My other hobby, when I’m not playing guitar, is writing. if I were to write & novel about the blues, the sound of the guitar music and how ti evolved would be the main plot; but what would be the subplots of this piece of fiction?
Each and every blues-man would be a subplot in himself, the microcosm within the macrocosm. the next plot level would be the novel themes:
find love, lose love
love finer than money
singing to ease the pain
Right from the get-go, the blues singers of the Delta carved out there own subplots, with raw emotion in the style of Son House and others.
Check out his music and learn about the real heart of the blues
There aren’t that many great movies about the blues – Crossroads stands out, with that iconic duel between Eugene and Butler, one a white kid from the delta and the other representing the Devil and his music. Of course, like in all the best movie scripts, the kid won.
I’ve tried writing novels, and I love writing generally, but I often find that my stories are very visual. Why not write a script for a movie? So I did! Well, at least, I started planning the beat structure. It isn’t blues-based, but more sci-fi.
However, I do have a movie idea that focuses on the life of Reverend Gary Davis, so maybe that will become a project later on.
Is it just me or is there some grand design afoot, taking away the cream of rock and roll guitar just when these guys were in there prime. OK, I’ll admit that Robert Johnson wasn’t strictly speaking a rock man, but I bet he would have been! In fact, there might not have been ‘rock’ without RJ, although that’s a bit of a stretch, given that there were many similar guys who had a massive impact on modern day artists.
The point is , right from those early days of boogie, the Gods of Rock have been leaving us too early – God only knows (great song, by the way) how Keith Richards is still among us! For those of us too young to have seen SRV in his prime, it must have been a real experience.
The guy didn’t have it try and play great blues, it just oozed out of his skin without even trying. You don’t see that kind of genius at work every day and as we all know, genius comes from mostly hard work and a mysterious proportion of something else – if I could find it and bottle it, I’d be made for life.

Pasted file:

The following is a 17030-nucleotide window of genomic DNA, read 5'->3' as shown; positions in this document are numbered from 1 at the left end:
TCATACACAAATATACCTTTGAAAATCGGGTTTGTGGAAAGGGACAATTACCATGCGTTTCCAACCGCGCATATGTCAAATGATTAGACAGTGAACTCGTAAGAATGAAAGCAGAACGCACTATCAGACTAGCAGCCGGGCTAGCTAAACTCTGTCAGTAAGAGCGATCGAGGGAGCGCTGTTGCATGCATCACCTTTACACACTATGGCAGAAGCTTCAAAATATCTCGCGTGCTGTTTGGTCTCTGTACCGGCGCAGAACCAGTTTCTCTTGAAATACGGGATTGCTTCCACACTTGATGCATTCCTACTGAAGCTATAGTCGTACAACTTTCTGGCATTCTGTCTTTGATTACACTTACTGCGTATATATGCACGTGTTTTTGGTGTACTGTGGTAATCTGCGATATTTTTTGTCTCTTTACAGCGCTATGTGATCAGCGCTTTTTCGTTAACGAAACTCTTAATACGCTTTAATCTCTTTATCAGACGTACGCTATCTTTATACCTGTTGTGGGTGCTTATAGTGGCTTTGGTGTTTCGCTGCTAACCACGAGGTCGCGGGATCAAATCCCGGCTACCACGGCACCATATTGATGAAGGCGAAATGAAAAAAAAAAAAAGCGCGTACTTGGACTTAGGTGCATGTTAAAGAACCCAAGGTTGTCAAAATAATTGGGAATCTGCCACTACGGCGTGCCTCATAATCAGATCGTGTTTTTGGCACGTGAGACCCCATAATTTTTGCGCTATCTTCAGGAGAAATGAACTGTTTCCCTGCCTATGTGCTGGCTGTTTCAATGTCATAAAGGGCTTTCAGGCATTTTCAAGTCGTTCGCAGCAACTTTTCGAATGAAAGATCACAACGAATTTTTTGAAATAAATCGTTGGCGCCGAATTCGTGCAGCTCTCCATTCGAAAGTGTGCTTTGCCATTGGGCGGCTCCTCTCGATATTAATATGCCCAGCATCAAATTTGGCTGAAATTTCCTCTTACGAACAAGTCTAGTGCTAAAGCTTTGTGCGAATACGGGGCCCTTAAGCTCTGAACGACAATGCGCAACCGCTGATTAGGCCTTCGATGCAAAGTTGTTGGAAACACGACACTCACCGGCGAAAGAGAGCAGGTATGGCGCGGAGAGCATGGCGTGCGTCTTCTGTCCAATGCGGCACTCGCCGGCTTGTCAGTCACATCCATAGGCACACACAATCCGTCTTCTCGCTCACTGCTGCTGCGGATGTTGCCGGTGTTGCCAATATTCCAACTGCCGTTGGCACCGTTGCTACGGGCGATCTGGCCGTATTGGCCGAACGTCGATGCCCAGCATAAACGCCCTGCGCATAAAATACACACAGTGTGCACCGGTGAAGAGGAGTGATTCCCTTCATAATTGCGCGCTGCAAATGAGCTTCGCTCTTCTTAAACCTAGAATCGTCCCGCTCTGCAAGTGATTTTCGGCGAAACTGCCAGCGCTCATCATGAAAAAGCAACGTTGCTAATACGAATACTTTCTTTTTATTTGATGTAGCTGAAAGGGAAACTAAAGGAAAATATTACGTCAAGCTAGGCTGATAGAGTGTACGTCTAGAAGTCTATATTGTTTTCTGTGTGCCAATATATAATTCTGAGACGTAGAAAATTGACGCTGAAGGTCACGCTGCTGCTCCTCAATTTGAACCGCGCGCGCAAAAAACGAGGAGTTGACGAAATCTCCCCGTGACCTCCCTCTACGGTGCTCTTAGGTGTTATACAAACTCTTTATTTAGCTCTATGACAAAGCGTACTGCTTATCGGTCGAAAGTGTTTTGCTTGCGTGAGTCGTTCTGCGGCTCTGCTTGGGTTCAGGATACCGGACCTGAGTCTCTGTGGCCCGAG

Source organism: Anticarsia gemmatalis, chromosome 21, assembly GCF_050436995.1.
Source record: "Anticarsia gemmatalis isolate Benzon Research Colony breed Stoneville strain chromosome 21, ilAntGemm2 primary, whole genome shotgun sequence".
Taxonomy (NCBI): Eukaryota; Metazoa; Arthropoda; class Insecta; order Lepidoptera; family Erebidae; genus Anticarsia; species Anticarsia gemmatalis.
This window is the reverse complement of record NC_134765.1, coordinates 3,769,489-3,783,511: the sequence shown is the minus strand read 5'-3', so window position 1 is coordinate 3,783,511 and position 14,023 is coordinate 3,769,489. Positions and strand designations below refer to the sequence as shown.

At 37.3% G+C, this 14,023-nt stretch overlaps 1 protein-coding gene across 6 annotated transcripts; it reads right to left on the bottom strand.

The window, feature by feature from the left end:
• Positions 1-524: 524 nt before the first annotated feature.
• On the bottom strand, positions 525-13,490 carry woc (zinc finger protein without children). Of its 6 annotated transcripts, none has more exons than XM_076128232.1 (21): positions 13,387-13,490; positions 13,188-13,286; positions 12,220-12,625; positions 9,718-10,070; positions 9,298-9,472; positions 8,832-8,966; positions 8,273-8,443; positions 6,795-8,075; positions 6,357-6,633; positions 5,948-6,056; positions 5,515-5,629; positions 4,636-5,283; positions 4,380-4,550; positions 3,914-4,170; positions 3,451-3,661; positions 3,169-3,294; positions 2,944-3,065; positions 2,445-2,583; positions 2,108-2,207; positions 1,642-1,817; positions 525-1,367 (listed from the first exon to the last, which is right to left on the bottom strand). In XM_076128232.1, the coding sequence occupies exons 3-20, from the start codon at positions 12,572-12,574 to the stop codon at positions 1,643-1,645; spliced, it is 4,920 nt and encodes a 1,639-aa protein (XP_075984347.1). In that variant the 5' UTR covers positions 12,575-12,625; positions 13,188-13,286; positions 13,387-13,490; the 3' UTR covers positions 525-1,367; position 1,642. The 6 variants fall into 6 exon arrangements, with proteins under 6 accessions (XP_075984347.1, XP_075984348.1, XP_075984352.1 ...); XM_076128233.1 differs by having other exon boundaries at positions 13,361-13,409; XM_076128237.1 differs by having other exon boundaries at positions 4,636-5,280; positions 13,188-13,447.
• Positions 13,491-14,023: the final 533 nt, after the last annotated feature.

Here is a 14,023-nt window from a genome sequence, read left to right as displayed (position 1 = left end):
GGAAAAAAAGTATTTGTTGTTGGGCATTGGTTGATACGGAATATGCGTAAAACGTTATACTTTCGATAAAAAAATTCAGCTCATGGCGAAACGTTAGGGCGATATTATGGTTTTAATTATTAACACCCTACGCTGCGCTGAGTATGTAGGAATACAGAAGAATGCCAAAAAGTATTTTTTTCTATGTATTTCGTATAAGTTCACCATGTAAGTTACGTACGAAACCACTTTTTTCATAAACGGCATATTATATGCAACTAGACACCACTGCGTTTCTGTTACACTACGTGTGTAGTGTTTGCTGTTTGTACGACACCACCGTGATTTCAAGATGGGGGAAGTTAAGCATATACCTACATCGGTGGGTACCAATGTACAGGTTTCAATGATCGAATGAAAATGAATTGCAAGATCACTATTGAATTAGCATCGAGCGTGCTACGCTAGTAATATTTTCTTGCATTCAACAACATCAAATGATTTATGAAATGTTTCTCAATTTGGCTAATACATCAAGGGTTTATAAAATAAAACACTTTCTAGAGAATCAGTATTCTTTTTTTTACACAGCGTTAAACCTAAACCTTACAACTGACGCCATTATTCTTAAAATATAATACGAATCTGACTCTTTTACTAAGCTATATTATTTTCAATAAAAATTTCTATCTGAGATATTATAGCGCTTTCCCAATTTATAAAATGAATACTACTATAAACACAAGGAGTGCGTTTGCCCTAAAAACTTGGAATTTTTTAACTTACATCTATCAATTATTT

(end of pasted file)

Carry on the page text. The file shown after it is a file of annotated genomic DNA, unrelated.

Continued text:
There’s a great video of Stevie playing on stage with Eric Clapton, and EC glances over at while playing almost shaking his head in disbelief. He knew that he wasn’t even trying and picking up a storm with incredible jammed variations on a slow Chicago Blues.
The bass player from the Animals (60s rock group) tells a great story about Clapton playing in London and Hendrix was in the audience. He came on stage and asked if he could jam! During a gig! EC wasn’t afraid of no electric guitar player and so he agreed. Boy, did he regret it. After 5 minutes he just stopped playing to watch with his mouth open while Jimi went to town playing incredible fluently.
Eventually, Eric left the stage and was found in the dressing room in a daze, mumbling something about how it was possible for someone to be that good. Truth is that Hendrix was not just a guitarist but a force of nature! I digress, but the point is that it just so happens that many, many of the absolute best checked out early. Here’s a list:
Stevie Ray Vaughan
Some of you youngster won’t even recognize some of the names, but you need to check ’em out – they laid the foundation of so much of the raunchy metal and heavy rock we hear around us every day. Yes, whether by accident (auto, plane, drink or drugs!) or suicidal intent, their music seems to have a bigger impact now that they’re gone. Sad isn’t it?
Does anyone remember Marc Bolan? Marc was a British contemporary, and rival, of David Bowie. After going through the acoustic and glam rock eras, he ended up fronting his own band and writing songs that you could never quite forget, like ‘Ride A White Swan’. Him and his girl friend wrapped their car around a tree and he almost rose to legend status because of it. He was never a mega star, but you might know his music from films such as Billy Elliot’ when the kid danced to ‘I like To Boogie’ written by Bolan? Incidentally, he took his last name from Bob Dylan, an early hero.
“What About The Ladies?” I hear You Ask …
Here’s a list of still living lady guitarists I lifted from theTopTens.com website:
I suppose the biggest point to make here is that I had to go to another website to find the list, because I couldn’t come up with 10 great top lady rock guitarists. Why is it that it’s the guys that mostly turn on our drooling rock guitar adoration? It’s just like that – I cant imagine a female Angus from AC/DC girl band strutting across stage with just a pair of shorts on! Of course, the girls are probably more known for their voices. Janis Joplin rocked this planet for just a decade or so before destroying herself with drugs and drink. RIP all of you – rock on!
Thе еlесtrіс guitar саmе іntо еxіѕtеnсе mаіnlу bесаuѕе thе dеѕіrе tо have “louder muѕіс” wаѕ іn the fоrеfrоnt of the mіnd of mаnу of the guіtаr mаkеrѕ. It was thе 1920’s when dance muѕіс bесаmе more popular. Althоugh dіffеrеnt from whаt dаnсе muѕіс іѕ tоdау, іt was thе height of thе flapper gіrlѕ and the сlub scene and еvеrуоnе wаntеd thеіr muѕіс lоud but weren’t ѕurе hоw tо dо іt. Thе соnсеrt settings wеrе becoming lаrgеr аѕ wеll аnd еvеn muѕісіаnѕ wаntеd lоudеr and more powerful instruments. You соuld ѕее the guіtаrѕ сhаngіng іn style wіth nеw tесhnоlоgу tо gеt the larger ѕоundѕ but nо оnе hаd уеt thоught tо аmрlіfу thе instrument іtѕеlf.